Have of your audience been most free and bounteous.
If it be fo (as so ʼtis put on me,
And that in way of caution) I must tell you,
You do not understand yourself so clearly,
As it behoves my daughter, and your honour.
What is between you ? Give me up the truth.
Opb. He hath, my lord, of late, made many

tenders
Of his affection to me.

Pol. Affection ! puh! you speak like a green girl,
5 Unsifted in such perilous circumstance.
Do you believe his tenders, as you call them?

Oph. I do not know, my lord, what I should think.
Pol. Marry, I'll teach you.

Think yourself a
baby,
That you have ta’en these tenders for true pay,
Which are not sterling. 6 Tender yourself more
dearly;

Or

[ocr errors]

The meaning is, that your counsels are as sure of remaining locked up in my memory, as if you yourself carried the key of it. STEEVENS.

s Unfifted in such perilous circumstance.] Unifted, for untried. Untried fignifies either not tempted, or not refined; unfified, signifies the latter only, though the sense requires the former.

WARBURTON. 6 --Tender yourself more dearly;

Or (not to crack the wind of the poor phrase)

Wronging it thus, you'll tender me a fool.] The parenthefis is closed at the wrong place ; and we must have likewife" a Night correction in the last verse. Polonius is racking and playing on the word tender, till he thinks proper to correct himself for the licence; and then he would say—not farther to crack the wind of the phrafe, by twisting and contorting it, as I have done. WARBURTON.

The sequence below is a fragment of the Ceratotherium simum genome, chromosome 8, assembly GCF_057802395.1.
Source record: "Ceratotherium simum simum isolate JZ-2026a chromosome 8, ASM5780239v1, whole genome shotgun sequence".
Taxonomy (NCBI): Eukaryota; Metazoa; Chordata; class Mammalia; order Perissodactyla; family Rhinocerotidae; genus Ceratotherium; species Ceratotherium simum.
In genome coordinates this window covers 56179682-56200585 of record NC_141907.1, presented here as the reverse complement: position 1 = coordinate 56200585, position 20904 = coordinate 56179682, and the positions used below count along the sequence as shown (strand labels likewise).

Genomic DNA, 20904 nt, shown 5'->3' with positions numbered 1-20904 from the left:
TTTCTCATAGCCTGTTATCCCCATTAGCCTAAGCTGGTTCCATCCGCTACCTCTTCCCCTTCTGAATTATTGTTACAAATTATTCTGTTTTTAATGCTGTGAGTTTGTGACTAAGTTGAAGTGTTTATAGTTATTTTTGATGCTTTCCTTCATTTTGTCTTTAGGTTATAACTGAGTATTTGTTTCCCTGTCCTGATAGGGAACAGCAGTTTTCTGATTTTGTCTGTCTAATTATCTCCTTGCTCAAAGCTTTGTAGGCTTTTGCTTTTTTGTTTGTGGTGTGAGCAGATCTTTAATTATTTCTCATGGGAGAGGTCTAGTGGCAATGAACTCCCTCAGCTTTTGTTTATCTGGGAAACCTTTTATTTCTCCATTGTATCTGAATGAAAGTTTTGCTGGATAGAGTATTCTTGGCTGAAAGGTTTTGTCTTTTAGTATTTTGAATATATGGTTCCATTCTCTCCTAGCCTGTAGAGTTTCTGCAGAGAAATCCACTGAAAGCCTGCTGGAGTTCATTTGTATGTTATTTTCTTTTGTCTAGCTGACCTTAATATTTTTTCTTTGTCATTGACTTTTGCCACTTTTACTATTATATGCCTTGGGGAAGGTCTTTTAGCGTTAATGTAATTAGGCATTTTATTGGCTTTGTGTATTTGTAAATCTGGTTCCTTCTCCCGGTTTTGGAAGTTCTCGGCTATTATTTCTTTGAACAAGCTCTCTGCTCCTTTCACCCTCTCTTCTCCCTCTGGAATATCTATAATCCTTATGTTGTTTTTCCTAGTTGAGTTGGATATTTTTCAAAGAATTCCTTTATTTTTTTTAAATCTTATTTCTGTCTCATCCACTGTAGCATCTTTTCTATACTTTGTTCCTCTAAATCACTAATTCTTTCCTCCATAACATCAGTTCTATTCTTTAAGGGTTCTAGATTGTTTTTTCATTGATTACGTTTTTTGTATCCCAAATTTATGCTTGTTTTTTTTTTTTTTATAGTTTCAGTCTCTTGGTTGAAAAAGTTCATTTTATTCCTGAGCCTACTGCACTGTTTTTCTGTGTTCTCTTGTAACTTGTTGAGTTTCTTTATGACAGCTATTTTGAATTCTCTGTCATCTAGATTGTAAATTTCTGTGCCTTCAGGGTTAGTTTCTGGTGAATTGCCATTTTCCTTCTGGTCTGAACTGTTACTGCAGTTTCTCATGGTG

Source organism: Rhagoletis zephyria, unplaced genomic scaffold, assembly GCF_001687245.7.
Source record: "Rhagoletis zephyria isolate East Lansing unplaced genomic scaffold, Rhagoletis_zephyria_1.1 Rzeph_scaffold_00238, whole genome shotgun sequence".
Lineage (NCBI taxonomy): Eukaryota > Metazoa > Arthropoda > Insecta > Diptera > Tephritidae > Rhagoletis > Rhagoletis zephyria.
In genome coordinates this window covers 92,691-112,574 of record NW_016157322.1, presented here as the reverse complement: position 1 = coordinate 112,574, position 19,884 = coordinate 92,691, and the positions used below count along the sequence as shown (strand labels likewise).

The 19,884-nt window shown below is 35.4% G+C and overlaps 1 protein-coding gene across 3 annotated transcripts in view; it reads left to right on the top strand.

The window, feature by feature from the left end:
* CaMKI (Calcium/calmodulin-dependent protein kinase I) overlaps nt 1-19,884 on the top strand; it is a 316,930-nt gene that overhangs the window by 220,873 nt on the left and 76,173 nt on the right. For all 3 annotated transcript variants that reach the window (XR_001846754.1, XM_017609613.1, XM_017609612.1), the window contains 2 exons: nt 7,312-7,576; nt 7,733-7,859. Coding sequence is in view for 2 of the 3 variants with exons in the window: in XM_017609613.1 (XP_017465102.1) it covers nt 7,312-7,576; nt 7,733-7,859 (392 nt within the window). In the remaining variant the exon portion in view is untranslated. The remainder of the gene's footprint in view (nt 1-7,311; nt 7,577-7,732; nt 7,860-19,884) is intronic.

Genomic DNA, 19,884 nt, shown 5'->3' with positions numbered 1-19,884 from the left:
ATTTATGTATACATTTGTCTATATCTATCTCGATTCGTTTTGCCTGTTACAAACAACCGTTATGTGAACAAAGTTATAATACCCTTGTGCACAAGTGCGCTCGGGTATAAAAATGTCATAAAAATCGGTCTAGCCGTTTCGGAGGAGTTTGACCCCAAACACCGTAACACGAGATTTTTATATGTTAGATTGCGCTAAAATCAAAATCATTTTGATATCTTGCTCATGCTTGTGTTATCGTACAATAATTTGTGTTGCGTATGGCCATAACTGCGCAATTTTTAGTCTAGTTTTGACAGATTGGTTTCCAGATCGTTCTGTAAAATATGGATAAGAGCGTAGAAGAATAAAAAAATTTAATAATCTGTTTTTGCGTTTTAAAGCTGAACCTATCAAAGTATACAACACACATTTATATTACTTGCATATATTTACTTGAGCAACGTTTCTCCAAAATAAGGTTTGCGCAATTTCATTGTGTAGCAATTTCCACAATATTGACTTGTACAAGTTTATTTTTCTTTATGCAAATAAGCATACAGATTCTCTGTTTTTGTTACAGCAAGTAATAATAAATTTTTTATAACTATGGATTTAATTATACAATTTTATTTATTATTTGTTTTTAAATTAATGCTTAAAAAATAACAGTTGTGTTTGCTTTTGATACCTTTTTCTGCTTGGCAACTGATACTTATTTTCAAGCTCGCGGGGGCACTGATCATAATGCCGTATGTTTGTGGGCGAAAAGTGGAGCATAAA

I believe

Or (not to crack the wind of the poor phrase)
Wronging it thus, you'll tender me a fool.

Oph. My lord, he hath importun'd me with love, In honourable fashion.

Pol. Ay, 7 fashion you may call it : go to, go to. Opb. And hath given countenance to his speech,

my lord,

With almost all the holy vows of heaven.
Pol. Ay, springes to catch woodcocks. I do

know,
When the blood burns, how prodigal the soul
Lends the tongue vows.

These blazes, daughter, Giving more light than heat, extinct in both, Even in their promise as it is a making, You must not take for fire. From this time, Be somewhat fcantier of thy maiden-presençe; 8 Set your intreatments at a higher rate, Than a command to parley. For lord Hamlet, Believe so much in him, that he is young; And with a ' larger tether may he walk, Than may be given you. In few, Ophelia,

I believe the word wronging has reference, not to the phrase, but to Ophelia; if you go on wronging it thus, that is, if you continue to go on thus wrong:

This is a mode of spcaking perhaps not very grammatical, but very common, nor have the bett writers refused it.

To finner it or faint it, is in Pope. And Rowe,

-Thus to coy it,
To one who knows you too.
The folio has it,

-roaming it thus,
That is, letting yourself loose to such improper liberty.
wronging seems to be more proper. JOHNSON.

1-fathion you may call it :-) She uses fashion for manner, and he for a tranfient practice. JOHNSON.

Set
your intreatments

.] Intreatments here means company, conversation, from the French entrétien. JOHNSON.

? —larger tether-) A ftring to tie horses. Pope. Tether is that string by which an animal, set to graze

in grounds uninclosed, is confined within the proper limits.

JOHNSON.

Do

[ocr errors]
« AnteriorContinuar »